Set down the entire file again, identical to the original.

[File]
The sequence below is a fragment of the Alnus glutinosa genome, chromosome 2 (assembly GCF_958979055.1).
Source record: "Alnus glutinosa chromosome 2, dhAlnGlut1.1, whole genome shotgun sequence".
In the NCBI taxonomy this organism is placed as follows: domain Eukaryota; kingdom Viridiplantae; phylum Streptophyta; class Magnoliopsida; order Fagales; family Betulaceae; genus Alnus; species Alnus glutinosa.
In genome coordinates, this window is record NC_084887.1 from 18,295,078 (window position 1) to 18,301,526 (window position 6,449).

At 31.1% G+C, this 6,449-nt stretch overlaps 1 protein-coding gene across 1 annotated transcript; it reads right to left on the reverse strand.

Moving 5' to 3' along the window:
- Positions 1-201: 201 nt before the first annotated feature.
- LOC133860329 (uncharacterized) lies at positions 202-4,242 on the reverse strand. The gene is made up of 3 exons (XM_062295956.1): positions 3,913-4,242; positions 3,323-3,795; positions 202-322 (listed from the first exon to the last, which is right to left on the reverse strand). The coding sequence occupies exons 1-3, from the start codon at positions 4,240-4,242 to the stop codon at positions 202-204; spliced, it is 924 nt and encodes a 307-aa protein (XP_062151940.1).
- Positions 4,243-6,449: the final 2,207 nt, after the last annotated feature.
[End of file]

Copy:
The sequence below is a fragment of the Alnus glutinosa genome, chromosome 2 (assembly GCF_958979055.1).
Source record: "Alnus glutinosa chromosome 2, dhAlnGlut1.1, whole genome shotgun sequence".
In the NCBI taxonomy this organism is placed as follows: domain Eukaryota; kingdom Viridiplantae; phylum Streptophyta; class Magnoliopsida; order Fagales; family Betulaceae; genus Alnus; species Alnus glutinosa.
In genome coordinates, this window is record NC_084887.1 from 18,295,078 (window position 1) to 18,301,526 (window position 6,449).

At 31.1% G+C, this 6,449-nt stretch overlaps 1 protein-coding gene across 1 annotated transcript; it reads right to left on the reverse strand.

Moving 5' to 3' along the window:
- Positions 1-201: 201 nt before the first annotated feature.
- LOC133860329 (uncharacterized) lies at positions 202-4,242 on the reverse strand. The gene is made up of 3 exons (XM_062295956.1): positions 3,913-4,242; positions 3,323-3,795; positions 202-322 (listed from the first exon to the last, which is right to left on the reverse strand). The coding sequence occupies exons 1-3, from the start codon at positions 4,240-4,242 to the stop codon at positions 202-204; spliced, it is 924 nt and encodes a 307-aa protein (XP_062151940.1).
- Positions 4,243-6,449: the final 2,207 nt, after the last annotated feature.